Researchers use Sugar Waste to Advance Sustainable Concrete Production

concrete building being overtaken by rainforest


by | Dec 18, 2023

This article is included in these additional categories:

Every year, the construction industry consumes 20 billion tons of raw materials to produce concrete, a vital component in building infrastructure. Unfortunately, the production of concrete, particularly Portland cement, is associated with high carbon dioxide emissions.

This significant environmental impact has spurred research into alternative materials and methods to reduce the carbon footprint of concrete. A recently studied process by researchers at Idaho State University’s Department of Civil and Environmental Engineering focuses on the utilization of precipitated calcium carbonate (PCC), which came from waste created during sugar production, and upcycled recycled concrete aggregates (UCA) to help lower the impact of the building material.

Research Gaps and Motivation

In the pursuit of achieving net-zero emissions, sustainability has become a global priority, especially in the construction sector. Concrete, the second most consumed material worldwide, contributes significantly to carbon emissions due to the use of Portland cement. This study aims to explore innovative approaches to reduce cement usage in concrete and replace fresh aggregates with upcycled recycled concrete aggregates. By utilizing waste products from the sugar beet and concrete demolition industries, this research contributes to a sustainable future by reducing carbon emissions.

Research into the substitution of cement and aggregates in concrete with alternative materials has yielded mixed results.

Some studies show the benefits of replacing portions of cement with materials like fly ash, silica fume, or slag cement, as well as substituting aggregates with steel fibers, shredded tires, and recycled concrete aggregate (RCA). However, conflicting viewpoints exist, making it uncertain whether these substitutions offer overall benefits or drawbacks.

While many new materials are being explored to reduce carbon emissions from concrete, limited options are available to replace cement or aggregates effectively. Despite this, cement remains essential for providing the necessary bond strength in concrete, necessitating further investigation into new materials and treatment methods for RCA.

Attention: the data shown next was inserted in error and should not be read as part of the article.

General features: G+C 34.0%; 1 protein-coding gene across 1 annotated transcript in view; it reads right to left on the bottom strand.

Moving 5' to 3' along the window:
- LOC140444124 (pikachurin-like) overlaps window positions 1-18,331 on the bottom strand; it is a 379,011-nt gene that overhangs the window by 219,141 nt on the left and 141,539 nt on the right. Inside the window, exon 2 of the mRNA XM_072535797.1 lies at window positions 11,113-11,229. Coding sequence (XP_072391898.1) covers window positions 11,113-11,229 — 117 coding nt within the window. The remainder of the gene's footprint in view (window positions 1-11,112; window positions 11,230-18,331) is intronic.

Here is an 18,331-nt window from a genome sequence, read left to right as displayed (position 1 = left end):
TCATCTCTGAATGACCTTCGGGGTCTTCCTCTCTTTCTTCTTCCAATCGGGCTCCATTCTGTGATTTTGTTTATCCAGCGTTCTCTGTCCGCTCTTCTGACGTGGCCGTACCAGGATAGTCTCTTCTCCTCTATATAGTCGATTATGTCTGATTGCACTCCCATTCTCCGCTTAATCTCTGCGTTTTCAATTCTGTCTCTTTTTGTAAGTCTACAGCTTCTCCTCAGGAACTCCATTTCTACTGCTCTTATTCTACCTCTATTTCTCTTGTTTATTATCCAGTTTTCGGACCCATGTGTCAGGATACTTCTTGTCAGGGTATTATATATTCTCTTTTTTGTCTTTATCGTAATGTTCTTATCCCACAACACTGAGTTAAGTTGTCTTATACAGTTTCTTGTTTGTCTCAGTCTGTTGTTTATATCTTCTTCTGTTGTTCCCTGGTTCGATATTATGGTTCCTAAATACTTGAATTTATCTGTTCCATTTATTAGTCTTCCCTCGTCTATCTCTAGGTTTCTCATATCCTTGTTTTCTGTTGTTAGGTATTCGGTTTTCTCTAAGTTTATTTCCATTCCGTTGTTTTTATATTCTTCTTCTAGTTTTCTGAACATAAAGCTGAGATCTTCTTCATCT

Research Scope

The Idaho State research focuses on the use of waste products from the agricultural and demolition sectors in concrete. It introduces an upgraded version of recycled concrete aggregates known as UCA. Small-scale laboratory tests on concrete containing PCC and UCA were conducted, including compressive strength, split tensile strength, and flexural strength tests following ASTM procedures.

The PCC used in this study is a waste product obtained from the sugar beet industry. It differs from commercially produced PCC or marble powder from carbonate rocks. The sugar beet industry generates significant waste, and utilizing these by-products, including lime sludge containing calcium carbonate, can partially replace cement. Nanoplatelets of PCC enhance the mechanical properties of concrete, and sugarcane bagasse ash (SCBA) from cane sugar can also replace a portion of cement. Studies have shown that replacing 10% of cement with SCBA increases concrete’s compressive strength by 15.67%.

While this study is an initial effort to reduce carbon emissions, it recommends further large-scale tests, including durability assessments and analytical approaches.

The primary objectives of this research are:

  1. Reduce Carbon Emissions: To minimize carbon emissions from cement and aggregate production.
  2. Utilize Waste Products: To find practical applications for PCC and UCA in structural concrete, reducing waste from the sugar beet and concrete demolition industries.
  3. Maintain Strength: To determine the quantities of PCC and UCA that can be incorporated into concrete mixes while maintaining the same strength.

Innovative Use of PCC and UCA

The precipitated calcium carbonate used by the researchers from Idaho State University is a waste product from sugar beet processing. PCC, chemically identical to natural limestone, offers a promising alternative to conventional cement production, which contributes significantly to global carbon emissions. Laboratory tests demonstrated that up to 30% of cement in concrete can be replaced with PCC while meeting ASTM standards.

In addition to investigating PCC, the research team explored the use of upcycled concrete aggregate as a substitute for conventional aggregates. Upcycled concrete aggregate involves crushing previously used concrete pieces to the desired sizes for construction projects. The results showed that up to 100% of conventional aggregates can be replaced with upcycled concrete without compromising strength.

Promising Outlook

While this eco-friendly concrete shows promise, further testing is required to assess its resistance to freeze-thaw conditions, surface hardness, and overall durability in real-world applications. Collaboration with industry partners to identify practical applications for these concrete mixes is also on the horizon.

In conclusion, the utilization of PCC and UCA presents a significant step towards achieving sustainable concrete production. By addressing carbon emissions and waste reduction, this research contributes to a more environmentally friendly construction industry.

Additional articles you will be interested in.

Stay Informed

Get E+E Leader Articles delivered via Newsletter right to your inbox!

This field is for validation purposes and should be left unchanged.
Share This